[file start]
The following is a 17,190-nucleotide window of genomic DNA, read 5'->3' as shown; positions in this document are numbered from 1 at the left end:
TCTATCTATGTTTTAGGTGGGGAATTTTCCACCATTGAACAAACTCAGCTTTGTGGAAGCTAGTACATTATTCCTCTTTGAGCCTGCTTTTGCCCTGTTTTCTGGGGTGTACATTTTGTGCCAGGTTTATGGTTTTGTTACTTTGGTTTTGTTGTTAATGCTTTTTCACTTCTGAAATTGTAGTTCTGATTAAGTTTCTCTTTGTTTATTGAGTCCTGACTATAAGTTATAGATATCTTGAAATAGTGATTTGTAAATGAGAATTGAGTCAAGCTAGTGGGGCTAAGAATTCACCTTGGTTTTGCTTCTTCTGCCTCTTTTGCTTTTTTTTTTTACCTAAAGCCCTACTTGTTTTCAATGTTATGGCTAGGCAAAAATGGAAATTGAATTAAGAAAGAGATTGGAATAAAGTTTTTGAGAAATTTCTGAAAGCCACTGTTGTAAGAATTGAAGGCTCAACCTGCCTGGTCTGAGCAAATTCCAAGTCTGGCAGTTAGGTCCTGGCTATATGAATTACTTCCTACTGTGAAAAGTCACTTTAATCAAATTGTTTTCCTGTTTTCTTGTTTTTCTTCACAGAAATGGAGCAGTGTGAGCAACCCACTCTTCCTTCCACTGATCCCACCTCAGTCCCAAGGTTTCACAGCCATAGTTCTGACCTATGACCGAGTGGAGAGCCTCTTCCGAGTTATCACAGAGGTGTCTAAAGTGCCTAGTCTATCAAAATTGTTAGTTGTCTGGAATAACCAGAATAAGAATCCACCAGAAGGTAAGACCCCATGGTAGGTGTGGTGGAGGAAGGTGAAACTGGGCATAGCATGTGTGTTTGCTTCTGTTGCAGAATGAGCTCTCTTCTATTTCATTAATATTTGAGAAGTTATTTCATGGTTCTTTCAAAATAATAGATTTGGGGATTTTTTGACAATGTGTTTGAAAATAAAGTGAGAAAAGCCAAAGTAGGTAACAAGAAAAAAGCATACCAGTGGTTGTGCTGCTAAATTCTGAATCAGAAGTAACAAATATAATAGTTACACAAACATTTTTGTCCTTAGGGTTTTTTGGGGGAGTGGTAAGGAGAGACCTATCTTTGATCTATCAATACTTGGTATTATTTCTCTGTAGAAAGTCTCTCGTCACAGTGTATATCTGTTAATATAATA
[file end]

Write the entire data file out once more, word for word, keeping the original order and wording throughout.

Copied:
The following is a 17,190-nucleotide window of genomic DNA, read 5'->3' as shown; positions in this document are numbered from 1 at the left end:
TCTATCTATGTTTTAGGTGGGGAATTTTCCACCATTGAACAAACTCAGCTTTGTGGAAGCTAGTACATTATTCCTCTTTGAGCCTGCTTTTGCCCTGTTTTCTGGGGTGTACATTTTGTGCCAGGTTTATGGTTTTGTTACTTTGGTTTTGTTGTTAATGCTTTTTCACTTCTGAAATTGTAGTTCTGATTAAGTTTCTCTTTGTTTATTGAGTCCTGACTATAAGTTATAGATATCTTGAAATAGTGATTTGTAAATGAGAATTGAGTCAAGCTAGTGGGGCTAAGAATTCACCTTGGTTTTGCTTCTTCTGCCTCTTTTGCTTTTTTTTTTTACCTAAAGCCCTACTTGTTTTCAATGTTATGGCTAGGCAAAAATGGAAATTGAATTAAGAAAGAGATTGGAATAAAGTTTTTGAGAAATTTCTGAAAGCCACTGTTGTAAGAATTGAAGGCTCAACCTGCCTGGTCTGAGCAAATTCCAAGTCTGGCAGTTAGGTCCTGGCTATATGAATTACTTCCTACTGTGAAAAGTCACTTTAATCAAATTGTTTTCCTGTTTTCTTGTTTTTCTTCACAGAAATGGAGCAGTGTGAGCAACCCACTCTTCCTTCCACTGATCCCACCTCAGTCCCAAGGTTTCACAGCCATAGTTCTGACCTATGACCGAGTGGAGAGCCTCTTCCGAGTTATCACAGAGGTGTCTAAAGTGCCTAGTCTATCAAAATTGTTAGTTGTCTGGAATAACCAGAATAAGAATCCACCAGAAGGTAAGACCCCATGGTAGGTGTGGTGGAGGAAGGTGAAACTGGGCATAGCATGTGTGTTTGCTTCTGTTGCAGAATGAGCTCTCTTCTATTTCATTAATATTTGAGAAGTTATTTCATGGTTCTTTCAAAATAATAGATTTGGGGATTTTTTGACAATGTGTTTGAAAATAAAGTGAGAAAAGCCAAAGTAGGTAACAAGAAAAAAGCATACCAGTGGTTGTGCTGCTAAATTCTGAATCAGAAGTAACAAATATAATAGTTACACAAACATTTTTGTCCTTAGGGTTTTTTGGGGGAGTGGTAAGGAGAGACCTATCTTTGATCTATCAATACTTGGTATTATTTCTCTGTAGAAAGTCTCTCGTCACAGTGTATATCTGTTAATATAATA